In Delhi’s unauthorised colonies, the BJP in its campaign tried to woo voters on the basis of conferring ownership rights to residents under a scheme floated by the Central government. The AAP on the other hand included in its poll pitch work done in these localities on the development front – from water and sewer to schools and healthcare. Similarly, both parties also offered slum voters schemes that focus on in-situ rehabilitation in apartments.
Verma said, “Segments inhabited by large number of poor and lower middle class voters often record high turnout numbers because there is a correlation between social class and voting numbers, which applies across India. Still, the turnout numbers alone do not help in accurate speculation about the final results.”
The voter trends data further showed that in 2015 candidates of the Bharatiya Janata Party (BJP) had bagged vote share exceeding 40% in six constituencies — Rohini, Shalimar Bagh, Shakur Basti, Vishwas Nagar, Krishna Nagar and Rohtash Nagar. The saffron party won two of these seats. Among the lost seats was chief ministerial candidate Kiran Bedi’s Krishna Nagar – a traditional CM candidate seat for the party.
Three out of these six constituencies recorded a drop in voter turnout between three to five percentage points, with the others recording drops lesser than that. The other constituency that the BJP won in 2015, despite bagging less than 40% vote share, was Mustafabad. It turned out to be one of the top ten assembly segments in the turnout list released on Sunday evening.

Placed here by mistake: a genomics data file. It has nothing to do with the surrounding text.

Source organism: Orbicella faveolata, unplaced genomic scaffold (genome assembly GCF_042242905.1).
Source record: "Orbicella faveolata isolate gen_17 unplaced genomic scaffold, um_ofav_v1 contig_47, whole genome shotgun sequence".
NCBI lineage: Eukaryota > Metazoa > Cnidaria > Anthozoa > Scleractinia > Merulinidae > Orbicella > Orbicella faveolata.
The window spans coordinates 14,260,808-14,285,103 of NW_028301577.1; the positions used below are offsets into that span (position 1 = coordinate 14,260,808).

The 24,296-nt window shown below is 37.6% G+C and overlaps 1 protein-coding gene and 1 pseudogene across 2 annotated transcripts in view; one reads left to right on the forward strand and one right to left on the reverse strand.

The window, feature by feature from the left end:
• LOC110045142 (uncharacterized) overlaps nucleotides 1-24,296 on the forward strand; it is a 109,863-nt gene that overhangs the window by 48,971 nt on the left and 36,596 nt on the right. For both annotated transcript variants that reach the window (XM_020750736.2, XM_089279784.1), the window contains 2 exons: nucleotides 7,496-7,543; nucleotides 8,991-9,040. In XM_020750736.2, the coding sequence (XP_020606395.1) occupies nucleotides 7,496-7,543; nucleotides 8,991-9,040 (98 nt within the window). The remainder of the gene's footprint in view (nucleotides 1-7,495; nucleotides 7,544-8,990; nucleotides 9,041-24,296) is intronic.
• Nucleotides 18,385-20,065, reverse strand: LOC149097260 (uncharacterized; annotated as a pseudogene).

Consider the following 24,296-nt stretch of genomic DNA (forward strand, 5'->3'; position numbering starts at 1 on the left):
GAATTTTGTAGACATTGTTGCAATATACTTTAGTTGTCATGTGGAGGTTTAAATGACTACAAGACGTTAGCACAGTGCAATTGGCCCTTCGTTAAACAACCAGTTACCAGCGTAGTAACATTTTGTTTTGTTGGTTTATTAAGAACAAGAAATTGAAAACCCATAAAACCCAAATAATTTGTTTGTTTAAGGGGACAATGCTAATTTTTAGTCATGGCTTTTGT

Though voters in Mustafabad turned out in large numbers, with only a 0.4 percentage point drop in turnout compared to the 2015 assembly polls, many of them feared split of votes between the AAP and the Congress. “That is how BJP had won the last time, despite the assembly having recorded high turnout. It can happen again,” said Suresh Sharma, resident of Mahalaxmi Enclave in Mustafabad constituency.
Political analyst Rai attributed the high turnout to Muslims voting in large numbers “to keep the BJP out of power” in the light of ongoing protests against the recently amended citizenship law and election campaign on religious lines, putting the Shaheen Bagh protests at centrestage.
Of Delhi’s 12 constituencies reserved for candidates of Scheduled Castes, in seven the drop in voter turnout exceeded five percentage points. They include Mangolpuri, Karol Bagh, Patel Nagar, Madipur, Trilokpuri and Seemapuri. However, in all these 12 seats, the voter turnout was at least 60%.
The reserved constituencies had played major role in AAP’s win in 2015. In as many as 10 of them, the party had won with their candidates bagging more than 50% vote share.
The constituencies of AAP candidates Raghav Chadha and Atishi, who were fielded from Rajendra Nagar and Kalkaji, recorded a voter turnout drop of 5 and 7 percentage points respectively.
The AAP also gave tickets to some candidates who migrated from other parties days before the polls. They include Shoaib Iqbal in Matia Mahal, Prahlad Sawhney in Chandni Chowk, Ram Singh Netaji in Badarpur and Congress heavyweight Mahabal Mishra’s son Vinay Mishra in Dwarka. Some of the AAP leaders also went to other parties — rebel MLAs Alka Lamba of Chandni Chowk and Adarsh Shastri of Dwarka both joined the Congress.
The Chandni Chowk seat – which is Delhi’s smallest constituency – and the Dwarka seat, also recorded a drop in voter turnouts that ranged between 4.6 and 5.9 percentage points respectively.
In the 2015 assembly polls, the AAP had won these two seats with around 49% and 59% vote shares respectively. (ends)